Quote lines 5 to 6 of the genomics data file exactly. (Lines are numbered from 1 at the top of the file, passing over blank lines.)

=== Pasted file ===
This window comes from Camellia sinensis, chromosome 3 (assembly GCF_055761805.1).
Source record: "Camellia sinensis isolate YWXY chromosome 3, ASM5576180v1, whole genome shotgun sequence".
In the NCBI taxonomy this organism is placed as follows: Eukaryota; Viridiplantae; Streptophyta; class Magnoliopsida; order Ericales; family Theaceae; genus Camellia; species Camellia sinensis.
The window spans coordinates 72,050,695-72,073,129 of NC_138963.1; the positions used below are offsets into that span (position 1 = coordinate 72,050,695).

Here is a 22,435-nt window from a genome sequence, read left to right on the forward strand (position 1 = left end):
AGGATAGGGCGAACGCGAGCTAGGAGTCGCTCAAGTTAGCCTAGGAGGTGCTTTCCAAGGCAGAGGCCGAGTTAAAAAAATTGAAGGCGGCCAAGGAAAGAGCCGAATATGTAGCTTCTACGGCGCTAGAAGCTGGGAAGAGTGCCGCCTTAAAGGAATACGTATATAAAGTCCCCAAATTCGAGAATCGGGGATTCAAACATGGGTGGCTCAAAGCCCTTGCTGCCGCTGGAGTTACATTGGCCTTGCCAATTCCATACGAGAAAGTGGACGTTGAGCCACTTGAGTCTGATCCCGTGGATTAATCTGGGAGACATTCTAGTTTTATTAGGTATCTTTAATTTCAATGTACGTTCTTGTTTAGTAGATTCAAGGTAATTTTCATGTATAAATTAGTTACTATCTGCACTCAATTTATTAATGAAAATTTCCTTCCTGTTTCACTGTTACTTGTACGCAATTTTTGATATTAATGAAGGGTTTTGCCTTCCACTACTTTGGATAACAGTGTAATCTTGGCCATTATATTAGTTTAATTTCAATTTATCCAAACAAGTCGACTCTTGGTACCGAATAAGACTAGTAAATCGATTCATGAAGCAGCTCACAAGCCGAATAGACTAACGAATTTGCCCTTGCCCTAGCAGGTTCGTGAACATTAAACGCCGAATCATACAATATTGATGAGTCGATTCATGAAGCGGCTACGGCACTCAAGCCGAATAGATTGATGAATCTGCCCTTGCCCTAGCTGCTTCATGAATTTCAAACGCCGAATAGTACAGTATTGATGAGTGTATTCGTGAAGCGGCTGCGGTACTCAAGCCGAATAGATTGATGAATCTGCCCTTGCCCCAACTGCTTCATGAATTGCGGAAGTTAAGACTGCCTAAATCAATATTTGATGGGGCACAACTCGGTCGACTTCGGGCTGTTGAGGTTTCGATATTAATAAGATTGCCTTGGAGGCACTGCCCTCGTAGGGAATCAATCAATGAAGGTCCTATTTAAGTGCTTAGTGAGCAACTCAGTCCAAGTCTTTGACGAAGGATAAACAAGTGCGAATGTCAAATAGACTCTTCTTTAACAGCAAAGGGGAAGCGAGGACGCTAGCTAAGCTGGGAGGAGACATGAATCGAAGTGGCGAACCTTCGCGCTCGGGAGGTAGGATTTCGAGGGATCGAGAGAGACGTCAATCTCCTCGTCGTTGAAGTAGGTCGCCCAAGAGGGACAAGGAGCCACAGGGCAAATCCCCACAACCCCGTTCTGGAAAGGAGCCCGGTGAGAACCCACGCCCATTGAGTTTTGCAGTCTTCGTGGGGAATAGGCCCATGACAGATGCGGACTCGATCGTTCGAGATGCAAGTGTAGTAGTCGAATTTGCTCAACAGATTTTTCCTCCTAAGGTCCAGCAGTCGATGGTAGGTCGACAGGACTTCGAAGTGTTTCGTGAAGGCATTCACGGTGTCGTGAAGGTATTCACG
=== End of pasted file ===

Here is a 22,435-nt window from a genome sequence, read left to right on the forward strand (position 1 = left end):
AGGATAGGGCGAACGCGAGCTAGGAGTCGCTCAAGTTAGCCTAGGAGGTGCTTTCCAAGGCAGAGGCCGAGTTAAAAAAATTGAAGGCGGCCAAGGAAAGAGCCGAATATGTAGCTTCTACGGCGCTAGAAGCTGGGAAGAGTGCCGCCTTAAAGGAATACGTATATAAAGTCCCCAAATTCGAGAATCGGGGATTCAAACATGGGTGGCTCAAAGCCCTTGCTGCCGCTGGAGTTACATTGGCCTTGCCAATTCCATACGAGAAAGTGGACGTTGAGCCACTTGAGTCTGATCCCGTGGATTAATCTGGGAGACATTCTAGTTTTATTAGGTATCTTTAATTTCAATGTACGTTCTTGTTTAGTAGATTCAAGGTAATTTTCATGTATAAATTAGTTACTATCTGCACTCAATTTATTAATGAAAATTTCCTTCCTGTTTCACTGTTACTTGTACGCAATTTTTGATATTAATGAAGGGTTTTGCCTTCCACTACTTTGGATAACAGTGTAATCTTGGCCATTATATTAGTTTAATTTCAATTTATCCAAACAAGTCGACTCTTGGTACCGAATAAGACTAGTAAATCGATTCATGAAGCAGCTCACAAGCCGAATAGACTAACGAATTTGCCCTTGCCCTAGCAGGTTCGTGAACATTAAACGCCGAATCATACAATATTGATGAGTCGATTCATGAAGCGGCTACGGCACTCAAGCCGAATAGATTGATGAATCTGCCCTTGCCCTAGCTGCTTCATGAATTTCAAACGCCGAATAGTACAGTATTGATGAGTGTATTCGTGAAGCGGCTGCGGTACTCAAGCCGAATAGATTGATGAATCTGCCCTTGCCCCAACTGCTTCATGAATTGCGGAAGTTAAGACTGCCTAAATCAATATTTGATGGGGCACAACTCGGTCGACTTCGGGCTGTTGAGGTTTCGATATTAATAAGATTGCCTTGGAGGCACTGCCCTCGTAGGGAATCAATCAATGAAGGTCCTATTTAAGTGCTTAGTGAGCAACTCAGTCCAAGTCTTTGACGAAGGATAAACAAGTGCGAATGTCAAATAGACTCTTCTTTAACAGCAAAGGGGAAGCGAGGACGCTAGCTAAGCTGGGAGGAGACATGAATCGAAGTGGCGAACCTTCGCGCTCGGGAGGTAGGATTTCGAGGGATCGAGAGAGACGTCAATCTCCTCGTCGTTGAAGTAGGTCGCCCAAGAGGGACAAGGAGCCACAGGGCAAATCCCCACAACCCCGTTCTGGAAAGGAGCCCGGTGAGAACCCACGCCCATTGAGTTTTGCAGTCTTCGTGGGGAATAGGCCCATGACAGATGCGGACTCGATCGTTCGAGATGCAAGTGTAGTAGTCGAATTTGCTCAACAGATTTTTCCTCCTAAGGTCCAGCAGTCGATGGTAGGTCGACAGGACTTCGAAGTGTTTCGTGAAGGCATTCACGGTGTCGTGAAGGTATTCACG